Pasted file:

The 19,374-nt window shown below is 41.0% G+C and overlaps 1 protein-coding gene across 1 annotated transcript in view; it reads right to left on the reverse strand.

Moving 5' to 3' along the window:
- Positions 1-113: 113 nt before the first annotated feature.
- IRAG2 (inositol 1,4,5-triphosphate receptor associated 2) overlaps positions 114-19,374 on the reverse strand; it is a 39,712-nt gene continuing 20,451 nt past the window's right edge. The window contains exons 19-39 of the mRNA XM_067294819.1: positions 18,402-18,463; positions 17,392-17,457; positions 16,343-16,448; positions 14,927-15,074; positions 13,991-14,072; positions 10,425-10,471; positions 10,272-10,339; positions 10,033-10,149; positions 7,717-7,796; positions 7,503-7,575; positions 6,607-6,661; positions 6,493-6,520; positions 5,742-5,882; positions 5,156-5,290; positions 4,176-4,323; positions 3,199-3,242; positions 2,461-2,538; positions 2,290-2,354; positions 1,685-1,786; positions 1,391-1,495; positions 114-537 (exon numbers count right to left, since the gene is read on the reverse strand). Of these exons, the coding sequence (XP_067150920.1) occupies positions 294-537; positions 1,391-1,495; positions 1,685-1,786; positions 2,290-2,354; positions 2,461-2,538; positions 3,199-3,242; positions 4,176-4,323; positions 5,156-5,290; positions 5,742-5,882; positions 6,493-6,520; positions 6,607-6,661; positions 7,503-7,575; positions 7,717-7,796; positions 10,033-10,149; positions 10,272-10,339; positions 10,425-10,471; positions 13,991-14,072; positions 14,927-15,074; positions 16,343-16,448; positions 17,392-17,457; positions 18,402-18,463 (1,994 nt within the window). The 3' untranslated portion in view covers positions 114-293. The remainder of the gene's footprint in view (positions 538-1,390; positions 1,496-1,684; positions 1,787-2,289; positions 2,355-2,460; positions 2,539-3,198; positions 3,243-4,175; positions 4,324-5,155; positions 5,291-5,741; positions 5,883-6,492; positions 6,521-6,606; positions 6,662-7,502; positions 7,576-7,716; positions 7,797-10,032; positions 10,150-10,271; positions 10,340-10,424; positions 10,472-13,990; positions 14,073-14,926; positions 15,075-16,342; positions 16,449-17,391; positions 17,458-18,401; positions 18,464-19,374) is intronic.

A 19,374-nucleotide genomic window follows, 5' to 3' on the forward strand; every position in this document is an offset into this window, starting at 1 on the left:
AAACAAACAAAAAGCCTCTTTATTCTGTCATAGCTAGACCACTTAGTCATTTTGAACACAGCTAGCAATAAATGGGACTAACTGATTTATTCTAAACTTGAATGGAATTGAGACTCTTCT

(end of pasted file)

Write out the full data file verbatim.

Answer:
The 19,374-nt window shown below is 41.0% G+C and overlaps 1 protein-coding gene across 1 annotated transcript in view; it reads right to left on the reverse strand.

Moving 5' to 3' along the window:
- Positions 1-113: 113 nt before the first annotated feature.
- IRAG2 (inositol 1,4,5-triphosphate receptor associated 2) overlaps positions 114-19,374 on the reverse strand; it is a 39,712-nt gene continuing 20,451 nt past the window's right edge. The window contains exons 19-39 of the mRNA XM_067294819.1: positions 18,402-18,463; positions 17,392-17,457; positions 16,343-16,448; positions 14,927-15,074; positions 13,991-14,072; positions 10,425-10,471; positions 10,272-10,339; positions 10,033-10,149; positions 7,717-7,796; positions 7,503-7,575; positions 6,607-6,661; positions 6,493-6,520; positions 5,742-5,882; positions 5,156-5,290; positions 4,176-4,323; positions 3,199-3,242; positions 2,461-2,538; positions 2,290-2,354; positions 1,685-1,786; positions 1,391-1,495; positions 114-537 (exon numbers count right to left, since the gene is read on the reverse strand). Of these exons, the coding sequence (XP_067150920.1) occupies positions 294-537; positions 1,391-1,495; positions 1,685-1,786; positions 2,290-2,354; positions 2,461-2,538; positions 3,199-3,242; positions 4,176-4,323; positions 5,156-5,290; positions 5,742-5,882; positions 6,493-6,520; positions 6,607-6,661; positions 7,503-7,575; positions 7,717-7,796; positions 10,033-10,149; positions 10,272-10,339; positions 10,425-10,471; positions 13,991-14,072; positions 14,927-15,074; positions 16,343-16,448; positions 17,392-17,457; positions 18,402-18,463 (1,994 nt within the window). The 3' untranslated portion in view covers positions 114-293. The remainder of the gene's footprint in view (positions 538-1,390; positions 1,496-1,684; positions 1,787-2,289; positions 2,355-2,460; positions 2,539-3,198; positions 3,243-4,175; positions 4,324-5,155; positions 5,291-5,741; positions 5,883-6,492; positions 6,521-6,606; positions 6,662-7,502; positions 7,576-7,716; positions 7,797-10,032; positions 10,150-10,271; positions 10,340-10,424; positions 10,472-13,990; positions 14,073-14,926; positions 15,075-16,342; positions 16,449-17,391; positions 17,458-18,401; positions 18,464-19,374) is intronic.

A 19,374-nucleotide genomic window follows, 5' to 3' on the forward strand; every position in this document is an offset into this window, starting at 1 on the left:
AAACAAACAAAAAGCCTCTTTATTCTGTCATAGCTAGACCACTTAGTCATTTTGAACACAGCTAGCAATAAATGGGACTAACTGATTTATTCTAAACTTGAATGGAATTGAGACTCTTCT